HELENA — Wolf hunting will look significantly different in Montana this year, with Fish and Wildlife Commission approving new quota and hunting methods for the predators at their Friday meeting.
In a split 3-2 decision, for the upcoming hunting season, a statewide quota of 450 wolves was approved, almost 40 percent of the estimated population according to Montana Fish, Wildlife and Parks (FWP) data presented Friday. There were also individual harvest quotas set for each region that will allow FWP to close hunting should there be too many harvested at a time.
When the state’s or a regional quota is reached, the commission will convene to discuss further options during the season including increasing the number of wolves harvested.
Hunters are able to possess 10 wolf licenses and trappers are allowed a bag limit of 10 wolves. Each wolf harvested must be reported to the state within 24-hours.
The commission approved the neck-snare trapping of wolves and instructed FWP to establish education to inform hunters about good practices and how to avoid conflict with non-target animals such as dogs. If a non-target animal like a lynx or grizzly is snared, the commission will also meet to discuss potential immediate changes during the season.
The commission also approved controversial bait hunting and night hunting on private land of wolves.
Opposing Commissioners KC Walsh and Pat Byorth specifically objected to that aspect of the new rules, noting the ethics of what constituted “fair chase.” Baiting is not allowed for any other animals legally hunted in the state.
“It gives permission to behavior that we’ve been fighting and our game wardens fight on a daily basis, and now we’re giving permission all out of a desire to kill more wolves,” said Byorth. “We could kill more wolves with snares or public land- or private land I’d prefer. But there’s no reason to night hunt. There’s no reason to use bait.”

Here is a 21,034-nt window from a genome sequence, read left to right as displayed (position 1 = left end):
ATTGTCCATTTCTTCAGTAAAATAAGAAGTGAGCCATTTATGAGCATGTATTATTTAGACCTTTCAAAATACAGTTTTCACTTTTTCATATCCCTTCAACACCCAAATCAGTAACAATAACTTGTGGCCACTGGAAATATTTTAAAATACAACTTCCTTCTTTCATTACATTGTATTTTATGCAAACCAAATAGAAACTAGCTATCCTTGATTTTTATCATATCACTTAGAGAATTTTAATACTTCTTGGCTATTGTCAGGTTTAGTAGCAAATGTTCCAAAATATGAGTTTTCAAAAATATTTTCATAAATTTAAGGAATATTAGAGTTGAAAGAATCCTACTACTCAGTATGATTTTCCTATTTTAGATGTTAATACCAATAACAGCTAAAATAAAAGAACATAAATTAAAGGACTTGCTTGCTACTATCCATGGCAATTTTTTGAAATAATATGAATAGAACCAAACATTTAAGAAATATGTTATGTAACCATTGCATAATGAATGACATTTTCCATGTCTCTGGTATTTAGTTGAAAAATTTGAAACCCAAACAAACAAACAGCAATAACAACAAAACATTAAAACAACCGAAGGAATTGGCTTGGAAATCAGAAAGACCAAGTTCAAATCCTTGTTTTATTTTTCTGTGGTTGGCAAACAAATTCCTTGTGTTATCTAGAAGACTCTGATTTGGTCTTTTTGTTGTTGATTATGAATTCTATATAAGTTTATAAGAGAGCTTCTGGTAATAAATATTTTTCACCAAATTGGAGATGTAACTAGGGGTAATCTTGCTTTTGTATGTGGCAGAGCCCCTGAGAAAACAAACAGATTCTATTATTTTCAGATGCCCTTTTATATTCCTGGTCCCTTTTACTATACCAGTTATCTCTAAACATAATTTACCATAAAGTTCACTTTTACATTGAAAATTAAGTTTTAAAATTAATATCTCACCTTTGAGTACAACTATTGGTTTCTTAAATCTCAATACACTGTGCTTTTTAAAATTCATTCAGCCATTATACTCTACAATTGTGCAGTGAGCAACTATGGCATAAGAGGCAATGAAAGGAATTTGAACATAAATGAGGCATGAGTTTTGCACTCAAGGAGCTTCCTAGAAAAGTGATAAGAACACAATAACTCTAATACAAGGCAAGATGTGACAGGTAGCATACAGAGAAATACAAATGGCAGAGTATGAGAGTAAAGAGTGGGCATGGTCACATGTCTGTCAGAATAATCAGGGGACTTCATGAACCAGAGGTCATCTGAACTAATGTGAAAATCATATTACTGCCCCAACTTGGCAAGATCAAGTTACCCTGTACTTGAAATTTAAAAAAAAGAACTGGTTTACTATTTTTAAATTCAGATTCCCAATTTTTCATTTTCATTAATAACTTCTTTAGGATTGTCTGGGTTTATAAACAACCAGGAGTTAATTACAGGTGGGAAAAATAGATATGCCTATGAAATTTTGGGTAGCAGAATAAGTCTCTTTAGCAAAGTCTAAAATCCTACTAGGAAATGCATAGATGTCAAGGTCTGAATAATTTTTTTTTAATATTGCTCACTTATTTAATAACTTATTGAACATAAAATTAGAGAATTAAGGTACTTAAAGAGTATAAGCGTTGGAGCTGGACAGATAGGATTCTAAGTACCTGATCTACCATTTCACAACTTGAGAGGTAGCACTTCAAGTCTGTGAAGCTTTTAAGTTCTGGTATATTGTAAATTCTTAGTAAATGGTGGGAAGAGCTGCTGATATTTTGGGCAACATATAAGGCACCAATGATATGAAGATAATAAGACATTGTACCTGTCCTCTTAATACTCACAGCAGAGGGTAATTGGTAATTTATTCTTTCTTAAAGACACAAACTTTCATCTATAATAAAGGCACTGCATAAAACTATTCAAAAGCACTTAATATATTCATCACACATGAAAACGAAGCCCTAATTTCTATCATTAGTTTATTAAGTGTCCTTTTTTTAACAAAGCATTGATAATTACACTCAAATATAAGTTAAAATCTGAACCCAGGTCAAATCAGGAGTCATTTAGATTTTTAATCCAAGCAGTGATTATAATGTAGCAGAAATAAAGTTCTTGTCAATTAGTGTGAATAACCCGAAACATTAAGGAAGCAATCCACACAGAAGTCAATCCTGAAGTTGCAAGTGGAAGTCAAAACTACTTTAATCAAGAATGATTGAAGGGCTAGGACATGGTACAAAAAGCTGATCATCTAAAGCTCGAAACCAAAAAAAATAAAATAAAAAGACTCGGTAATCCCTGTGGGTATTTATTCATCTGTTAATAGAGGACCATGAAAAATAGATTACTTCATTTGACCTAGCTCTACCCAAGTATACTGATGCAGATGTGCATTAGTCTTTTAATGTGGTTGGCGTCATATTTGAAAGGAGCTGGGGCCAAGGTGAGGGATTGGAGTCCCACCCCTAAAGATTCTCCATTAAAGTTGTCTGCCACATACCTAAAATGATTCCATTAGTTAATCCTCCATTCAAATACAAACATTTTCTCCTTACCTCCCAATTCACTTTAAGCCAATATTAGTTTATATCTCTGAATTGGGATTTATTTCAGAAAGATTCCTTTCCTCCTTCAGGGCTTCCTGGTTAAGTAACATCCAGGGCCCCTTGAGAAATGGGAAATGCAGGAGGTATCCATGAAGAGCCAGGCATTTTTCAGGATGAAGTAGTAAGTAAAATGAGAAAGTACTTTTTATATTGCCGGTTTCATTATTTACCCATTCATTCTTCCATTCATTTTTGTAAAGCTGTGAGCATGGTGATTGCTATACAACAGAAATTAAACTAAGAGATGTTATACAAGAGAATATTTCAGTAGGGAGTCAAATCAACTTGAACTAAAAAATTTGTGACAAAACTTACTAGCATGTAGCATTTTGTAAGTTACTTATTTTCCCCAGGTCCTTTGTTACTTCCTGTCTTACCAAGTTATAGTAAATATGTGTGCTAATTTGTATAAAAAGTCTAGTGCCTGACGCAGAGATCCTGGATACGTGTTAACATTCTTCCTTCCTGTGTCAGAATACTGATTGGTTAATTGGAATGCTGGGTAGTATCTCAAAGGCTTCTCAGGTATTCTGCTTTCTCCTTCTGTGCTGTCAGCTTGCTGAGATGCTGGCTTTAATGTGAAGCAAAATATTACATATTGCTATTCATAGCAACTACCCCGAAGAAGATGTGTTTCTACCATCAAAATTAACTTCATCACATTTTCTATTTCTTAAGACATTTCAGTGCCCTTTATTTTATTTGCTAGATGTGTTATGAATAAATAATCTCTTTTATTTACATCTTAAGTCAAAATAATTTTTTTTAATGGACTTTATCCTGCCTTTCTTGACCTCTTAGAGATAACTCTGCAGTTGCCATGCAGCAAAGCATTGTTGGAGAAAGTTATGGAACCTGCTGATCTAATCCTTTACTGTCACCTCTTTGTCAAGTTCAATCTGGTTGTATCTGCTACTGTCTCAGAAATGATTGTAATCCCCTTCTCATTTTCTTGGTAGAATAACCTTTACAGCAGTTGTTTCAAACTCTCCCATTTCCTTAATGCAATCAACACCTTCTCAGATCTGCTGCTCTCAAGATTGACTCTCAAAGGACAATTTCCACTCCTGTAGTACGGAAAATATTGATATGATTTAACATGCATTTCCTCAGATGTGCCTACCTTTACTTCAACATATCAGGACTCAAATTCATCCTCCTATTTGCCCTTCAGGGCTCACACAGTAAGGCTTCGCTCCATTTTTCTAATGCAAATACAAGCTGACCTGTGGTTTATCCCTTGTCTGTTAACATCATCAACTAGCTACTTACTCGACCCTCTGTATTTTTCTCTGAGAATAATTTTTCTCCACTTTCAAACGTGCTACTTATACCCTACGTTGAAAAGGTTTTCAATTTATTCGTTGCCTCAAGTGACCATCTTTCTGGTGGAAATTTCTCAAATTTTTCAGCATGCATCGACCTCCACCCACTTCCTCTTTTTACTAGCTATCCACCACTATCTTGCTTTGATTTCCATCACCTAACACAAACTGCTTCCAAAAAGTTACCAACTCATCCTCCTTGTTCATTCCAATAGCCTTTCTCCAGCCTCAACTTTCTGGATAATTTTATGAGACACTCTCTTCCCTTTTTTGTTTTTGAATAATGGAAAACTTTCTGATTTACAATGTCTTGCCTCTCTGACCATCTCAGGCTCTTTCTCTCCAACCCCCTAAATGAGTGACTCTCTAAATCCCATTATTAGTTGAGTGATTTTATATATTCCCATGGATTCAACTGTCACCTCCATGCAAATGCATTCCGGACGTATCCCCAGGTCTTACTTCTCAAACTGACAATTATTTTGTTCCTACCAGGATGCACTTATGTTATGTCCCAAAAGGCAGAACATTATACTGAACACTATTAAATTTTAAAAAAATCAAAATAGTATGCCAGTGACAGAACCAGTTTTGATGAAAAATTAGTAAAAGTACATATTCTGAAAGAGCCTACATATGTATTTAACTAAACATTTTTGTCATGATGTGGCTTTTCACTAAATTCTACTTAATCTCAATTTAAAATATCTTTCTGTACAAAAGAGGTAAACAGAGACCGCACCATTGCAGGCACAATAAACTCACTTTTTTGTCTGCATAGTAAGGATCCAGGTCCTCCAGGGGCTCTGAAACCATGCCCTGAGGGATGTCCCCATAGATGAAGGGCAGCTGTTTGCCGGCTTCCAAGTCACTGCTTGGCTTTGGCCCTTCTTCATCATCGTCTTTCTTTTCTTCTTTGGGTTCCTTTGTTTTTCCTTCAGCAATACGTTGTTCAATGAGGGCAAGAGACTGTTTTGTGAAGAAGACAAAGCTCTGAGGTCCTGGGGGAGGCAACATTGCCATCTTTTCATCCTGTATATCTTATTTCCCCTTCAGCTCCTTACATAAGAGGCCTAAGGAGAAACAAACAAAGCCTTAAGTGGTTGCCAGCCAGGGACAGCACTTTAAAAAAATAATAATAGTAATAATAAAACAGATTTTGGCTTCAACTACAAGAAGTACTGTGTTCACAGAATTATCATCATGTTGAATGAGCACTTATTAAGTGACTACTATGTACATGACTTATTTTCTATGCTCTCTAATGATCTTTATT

Vice-Chair Tabor said baiting, night hunting, and methods like snares are necessary to have better success for hunting the animals.
“These are tools. They’re not tools for everybody, but they allow for more opportunity for hunters to give them in essence better odds to be successful because they are an incredibly difficult animal to hunt,” responded Tabor.
During this year’s legislative session, lawmakers passed three bills revising laws on harvesting wolves. Senate Bill 314, sponsored by Sen. Bob Brown, R-Thompson Falls, specifically tasked the commission with reducing Montana’s wolf population to “a sustainable level.” It authorized them to consider increasing the number of wolves someone can take with a single license, allowing the use of bait while hunting and trapping wolves, and permitting hunting wolves at night on private lands.
House Bill 224 and 225 were both sponsored by Rep. Paul Fielder, R-Thompson Falls. HB 224 required the commission to allow the use of snares for wolf trapping, and HB 225 said they could extend the wolf trapping season.
The commission received more than 25,000 public comments on the matter, with the majority coming from out of state. Of the 19,000 letters received, about 1,000 originated from addresses within Montana, which FWP says were about evenly split between support for increased harvest and opposition to any taking of wolves.
Opponents raised several issues on Friday at the meeting, specifically that the new rules were politically based rather than scientific, ecosystems largely depending on wolves suffering and believing snares were inhumane.
Proponents that spoke said snares and baiting were necessary due to the rising number of wolves in the state.
The Associated Press reported Friday the Biden administration said they’re sticking by the decision under former President Donald Trump to lift protections for gray wolves across most of the United States. However, they did have concerns about overly aggressive hunter practices being proposed in states like Montana and worry it may lead to the animal needing protection once again.
This article by John Riley was first published by KTVH on 20 August 2021. Lead Image: A gray wolf – Photo by MacNeil Lyons / United States Fish and Wildlife, Miswest Region by Flickr.
What you can do
Support ‘Fighting for Wildlife’ by donating as little as $1 – It only takes a minute. Thank you.
Fighting for Wildlife supports approved wildlife conservation organizations, which spend at least 80 percent of the money they raise on actual fieldwork, rather than administration and fundraising. When making a donation you can designate for which type of initiative it should be used – wildlife, oceans, forests or climate.